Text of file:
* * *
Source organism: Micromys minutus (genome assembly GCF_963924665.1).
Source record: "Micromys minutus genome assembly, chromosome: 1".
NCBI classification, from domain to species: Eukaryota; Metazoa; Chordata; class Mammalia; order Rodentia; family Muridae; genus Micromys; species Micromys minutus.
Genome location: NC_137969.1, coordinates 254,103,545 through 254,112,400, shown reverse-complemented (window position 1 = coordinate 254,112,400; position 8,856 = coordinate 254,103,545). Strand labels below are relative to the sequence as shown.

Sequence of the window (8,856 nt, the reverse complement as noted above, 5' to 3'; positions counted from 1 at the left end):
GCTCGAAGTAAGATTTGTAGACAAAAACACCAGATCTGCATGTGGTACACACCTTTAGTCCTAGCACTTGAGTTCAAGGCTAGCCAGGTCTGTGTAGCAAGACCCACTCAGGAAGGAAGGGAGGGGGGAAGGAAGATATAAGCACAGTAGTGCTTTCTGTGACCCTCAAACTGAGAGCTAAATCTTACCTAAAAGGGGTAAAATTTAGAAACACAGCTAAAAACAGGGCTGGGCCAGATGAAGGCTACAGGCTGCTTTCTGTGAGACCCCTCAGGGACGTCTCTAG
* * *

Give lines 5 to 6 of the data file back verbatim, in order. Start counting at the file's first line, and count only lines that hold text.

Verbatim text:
Sequence of the window (8,856 nt, the reverse complement as noted above, 5' to 3'; positions counted from 1 at the left end):
GCTCGAAGTAAGATTTGTAGACAAAAACACCAGATCTGCATGTGGTACACACCTTTAGTCCTAGCACTTGAGTTCAAGGCTAGCCAGGTCTGTGTAGCAAGACCCACTCAGGAAGGAAGGGAGGGGGGAAGGAAGATATAAGCACAGTAGTGCTTTCTGTGACCCTCAAACTGAGAGCTAAATCTTACCTAAAAGGGGTAAAATTTAGAAACACAGCTAAAAACAGGGCTGGGCCAGATGAAGGCTACAGGCTGCTTTCTGTGAGACCCCTCAGGGACGTCTCTAG